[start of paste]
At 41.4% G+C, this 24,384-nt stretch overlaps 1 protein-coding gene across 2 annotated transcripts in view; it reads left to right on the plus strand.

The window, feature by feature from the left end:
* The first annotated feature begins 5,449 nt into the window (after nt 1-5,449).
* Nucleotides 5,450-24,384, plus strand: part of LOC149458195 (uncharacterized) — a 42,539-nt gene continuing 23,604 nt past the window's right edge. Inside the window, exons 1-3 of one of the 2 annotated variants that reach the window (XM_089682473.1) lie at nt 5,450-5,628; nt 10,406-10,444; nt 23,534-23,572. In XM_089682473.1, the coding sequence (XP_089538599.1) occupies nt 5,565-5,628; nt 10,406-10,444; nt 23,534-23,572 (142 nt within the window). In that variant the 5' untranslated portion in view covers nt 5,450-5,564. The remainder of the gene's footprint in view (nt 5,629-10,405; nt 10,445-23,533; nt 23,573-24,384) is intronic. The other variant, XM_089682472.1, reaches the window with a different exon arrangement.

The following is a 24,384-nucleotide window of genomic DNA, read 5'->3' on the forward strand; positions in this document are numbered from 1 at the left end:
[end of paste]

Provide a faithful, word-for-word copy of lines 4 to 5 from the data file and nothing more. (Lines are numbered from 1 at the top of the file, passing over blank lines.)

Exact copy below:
* Nucleotides 5,450-24,384, plus strand: part of LOC149458195 (uncharacterized) — a 42,539-nt gene continuing 23,604 nt past the window's right edge. Inside the window, exons 1-3 of one of the 2 annotated variants that reach the window (XM_089682473.1) lie at nt 5,450-5,628; nt 10,406-10,444; nt 23,534-23,572. In XM_089682473.1, the coding sequence (XP_089538599.1) occupies nt 5,565-5,628; nt 10,406-10,444; nt 23,534-23,572 (142 nt within the window). In that variant the 5' untranslated portion in view covers nt 5,450-5,564. The remainder of the gene's footprint in view (nt 5,629-10,405; nt 10,445-23,533; nt 23,573-24,384) is intronic. The other variant, XM_089682472.1, reaches the window with a different exon arrangement.

The following is a 24,384-nucleotide window of genomic DNA, read 5'->3' on the forward strand; positions in this document are numbered from 1 at the left end: